Viral Pneumonia



Viral Pneumonia


Jud W. Gurney, MD, FACR










Axial NECT shows centrilobular nodules image with indistinct ground-glass edges. Note the faint tree-in-bud opacities in the left upper lobe image.






Axial NECT shows centrilobular nodules image admixed with ground-glass opacities image in this patient with community-acquired pneumonia from viral pneumonia.


TERMINOLOGY


Abbreviations and Synonyms



  • Cytomegalovirus (CMV), severe acute respiratory syndrome (SARS), Epstein-Barr virus (EBV)


Definitions



  • Pulmonary infection with viral pathogen, typically affects respiratory epithelium from trachea to terminal bronchioles



    • Pneumonic (alveolar involvement) less common but often severe and rapidly progressive


IMAGING FINDINGS


General Features



  • Best diagnostic clue: Centrilobular nodules and ground-glass opacities in peribronchial distribution


  • Patient position/location: Peribronchial centrilobular nodules


  • Size: Centrilobular nodules 4-10 mm in diameter


  • Morphology: Centrilobular nodules in patchy distribution most helpful finding to distinguish infectious vs. noninfectious disease


CT Findings



  • Variable and nonspecific appearance


  • Bronchiolitis (small airways involvement)



    • Centrilobular nodules



      • 4-10 mm in diameter, may be miliary


      • Patchy peribronchial distribution


      • Ill-defined edges, may have ground-glass halos


      • Usually associated with background of ground-glass opacities


      • Pathologic correlate: Viral involvement of terminal airways


    • Mosaic attenuation (correlate of hyperinflation)


    • Tree-in-bud opacities less common than in bacterial pneumonia


  • Tracheobronchitis (larger airways involvement)



    • Bronchial wall thickening


    • Segmental consolidation


  • Pneumonic (lung involvement)



    • Consolidation and ground-glass opacities




      • Pathologic correlate: Noncardiogenic pulmonary edema or diffuse hemorrhage


    • Distribution: Focal or diffuse


    • Thickened interlobular septa


  • Course



    • Insidious: Slow development over 7-14 days



      • Primary pattern: Centrilobular nodules


    • Fulminant: Rapid progressive disease



      • Primary pattern: Diffuse ground-glass opacities and consolidation


    • Late: Bronchiolitis obliterans



      • Pathologic correlate: Healed response to damage of small airways


      • Uncommon, lung usually returns to normal


Radiographic Findings



  • Radiography



    • Variable and overlapping appearance


    • Tracheobronchitis



      • Often normal


      • Segmental opacities (from airway obstruction or pneumonia)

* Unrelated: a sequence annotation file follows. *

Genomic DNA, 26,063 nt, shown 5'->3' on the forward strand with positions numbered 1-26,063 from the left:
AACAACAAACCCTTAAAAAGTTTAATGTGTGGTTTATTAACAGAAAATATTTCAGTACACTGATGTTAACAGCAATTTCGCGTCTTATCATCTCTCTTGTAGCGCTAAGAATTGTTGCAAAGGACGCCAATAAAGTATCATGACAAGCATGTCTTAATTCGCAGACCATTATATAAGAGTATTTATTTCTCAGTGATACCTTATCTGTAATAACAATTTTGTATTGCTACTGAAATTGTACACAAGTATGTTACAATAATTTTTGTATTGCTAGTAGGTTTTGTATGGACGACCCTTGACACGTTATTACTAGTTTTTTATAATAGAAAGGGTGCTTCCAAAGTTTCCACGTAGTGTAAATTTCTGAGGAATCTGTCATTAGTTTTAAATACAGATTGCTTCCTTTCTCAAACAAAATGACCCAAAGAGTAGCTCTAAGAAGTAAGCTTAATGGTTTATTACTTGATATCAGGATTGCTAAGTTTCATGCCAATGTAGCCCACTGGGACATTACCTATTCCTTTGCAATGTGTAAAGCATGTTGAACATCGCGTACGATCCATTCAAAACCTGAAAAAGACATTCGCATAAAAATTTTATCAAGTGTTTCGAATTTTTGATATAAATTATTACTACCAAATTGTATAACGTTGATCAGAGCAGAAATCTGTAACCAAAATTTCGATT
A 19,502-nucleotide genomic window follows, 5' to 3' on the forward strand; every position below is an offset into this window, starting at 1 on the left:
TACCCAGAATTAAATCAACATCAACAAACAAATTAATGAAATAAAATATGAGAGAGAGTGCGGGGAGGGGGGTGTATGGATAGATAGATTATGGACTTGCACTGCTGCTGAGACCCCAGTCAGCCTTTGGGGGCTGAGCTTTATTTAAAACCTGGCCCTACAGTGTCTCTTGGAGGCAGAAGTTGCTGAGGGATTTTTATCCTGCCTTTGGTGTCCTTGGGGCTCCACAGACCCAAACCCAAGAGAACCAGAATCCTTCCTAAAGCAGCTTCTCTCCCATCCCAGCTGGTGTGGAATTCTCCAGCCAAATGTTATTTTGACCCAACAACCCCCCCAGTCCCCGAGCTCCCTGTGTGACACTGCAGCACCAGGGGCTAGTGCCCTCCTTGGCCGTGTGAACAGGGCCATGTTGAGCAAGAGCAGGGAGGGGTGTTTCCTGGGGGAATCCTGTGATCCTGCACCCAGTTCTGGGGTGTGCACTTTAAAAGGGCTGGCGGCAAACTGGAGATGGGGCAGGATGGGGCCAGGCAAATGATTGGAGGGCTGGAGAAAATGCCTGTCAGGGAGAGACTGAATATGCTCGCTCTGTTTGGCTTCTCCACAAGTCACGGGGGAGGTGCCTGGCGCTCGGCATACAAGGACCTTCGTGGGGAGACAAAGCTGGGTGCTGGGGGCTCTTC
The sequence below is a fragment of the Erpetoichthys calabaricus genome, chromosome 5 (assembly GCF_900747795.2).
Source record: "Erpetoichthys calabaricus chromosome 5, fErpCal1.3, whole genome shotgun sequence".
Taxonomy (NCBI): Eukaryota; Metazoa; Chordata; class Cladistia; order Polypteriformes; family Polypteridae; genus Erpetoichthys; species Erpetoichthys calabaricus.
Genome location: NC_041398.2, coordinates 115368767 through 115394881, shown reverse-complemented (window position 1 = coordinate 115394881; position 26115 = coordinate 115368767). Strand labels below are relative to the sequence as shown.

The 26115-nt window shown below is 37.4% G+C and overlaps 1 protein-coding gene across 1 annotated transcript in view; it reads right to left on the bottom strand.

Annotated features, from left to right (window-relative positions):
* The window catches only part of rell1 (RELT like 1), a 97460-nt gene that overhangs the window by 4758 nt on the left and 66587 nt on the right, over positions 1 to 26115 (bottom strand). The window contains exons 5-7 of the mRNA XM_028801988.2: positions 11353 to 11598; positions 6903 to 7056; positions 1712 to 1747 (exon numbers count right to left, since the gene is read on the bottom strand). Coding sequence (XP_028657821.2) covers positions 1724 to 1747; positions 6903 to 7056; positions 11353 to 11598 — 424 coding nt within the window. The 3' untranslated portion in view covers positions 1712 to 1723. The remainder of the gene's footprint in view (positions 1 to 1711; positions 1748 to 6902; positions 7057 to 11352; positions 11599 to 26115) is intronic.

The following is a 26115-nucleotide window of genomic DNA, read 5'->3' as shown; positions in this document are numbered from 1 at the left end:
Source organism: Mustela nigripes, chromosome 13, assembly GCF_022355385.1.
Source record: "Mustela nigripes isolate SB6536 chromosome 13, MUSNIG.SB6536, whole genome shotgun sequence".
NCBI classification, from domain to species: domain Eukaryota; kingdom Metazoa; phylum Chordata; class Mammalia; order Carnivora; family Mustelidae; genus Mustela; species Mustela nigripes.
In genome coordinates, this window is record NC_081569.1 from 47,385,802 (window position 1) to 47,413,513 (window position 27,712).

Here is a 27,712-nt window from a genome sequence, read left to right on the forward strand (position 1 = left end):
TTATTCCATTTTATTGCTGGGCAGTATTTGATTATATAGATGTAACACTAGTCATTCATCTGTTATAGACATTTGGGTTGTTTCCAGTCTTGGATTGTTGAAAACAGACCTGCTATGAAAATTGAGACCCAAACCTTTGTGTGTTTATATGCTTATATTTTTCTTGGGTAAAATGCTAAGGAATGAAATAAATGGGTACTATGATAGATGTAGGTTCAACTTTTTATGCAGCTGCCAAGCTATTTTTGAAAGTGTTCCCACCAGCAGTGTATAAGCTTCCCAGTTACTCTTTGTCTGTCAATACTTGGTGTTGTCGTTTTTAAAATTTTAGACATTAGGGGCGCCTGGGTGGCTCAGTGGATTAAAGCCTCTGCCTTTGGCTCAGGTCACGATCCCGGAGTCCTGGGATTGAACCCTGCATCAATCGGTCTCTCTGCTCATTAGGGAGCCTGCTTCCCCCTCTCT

• Atelectasis: Discoid to segmental atelectasis (from mucus plugs)


    • Bronchiolitis



      • Vague small nodular opacities, patchy distribution


      • Bronchial wall thickening


      • Hyperinflation (less common in adults than in children)


    • Pneumonia



      • Diffuse consolidation from noncardiac edema or hemorrhage, normal heart size


      • Pleural effusions, if present, small


    • Complications



      • Bacterial superinfection; consider if sudden worsening, development of cavitation, or enlarging pleural effusion


    • Uncommon findings



      • Hilar or mediastinal adenopathy: Measles (in children), EBV (infectious mononucleosis)


    • Splenomegaly



      • EBV (infectious mononucleosis)


    • Cardiac enlargement from pericardial effusion



      • Hantavirus


    • Pleural effusions



      • Rare except for adenovirus, measles, hantavirus, herpes simplex type 1


Imaging Recommendations



  • Best imaging tool



    • Chest radiography: Usually sufficient for documenting pattern and extent of disease and monitoring therapy


    • CT: More sensitive; important in immunocompromised patients to document disease and begin early treatment


DIFFERENTIAL DIAGNOSIS


Hypersensitivity Pneumonitis



  • Farmer’s lung often mistaken for pneumonia: Tends to be recurrent with repeated exposure to offending antigen


  • May also be febrile


Bacterial Pneumonia



  • Patchy centrilobular nodules more common in viral or atypical pneumonias


  • Culture required for management

Sep 20, 2016 | Posted by in RESPIRATORY IMAGING | Comments Off on Viral Pneumonia
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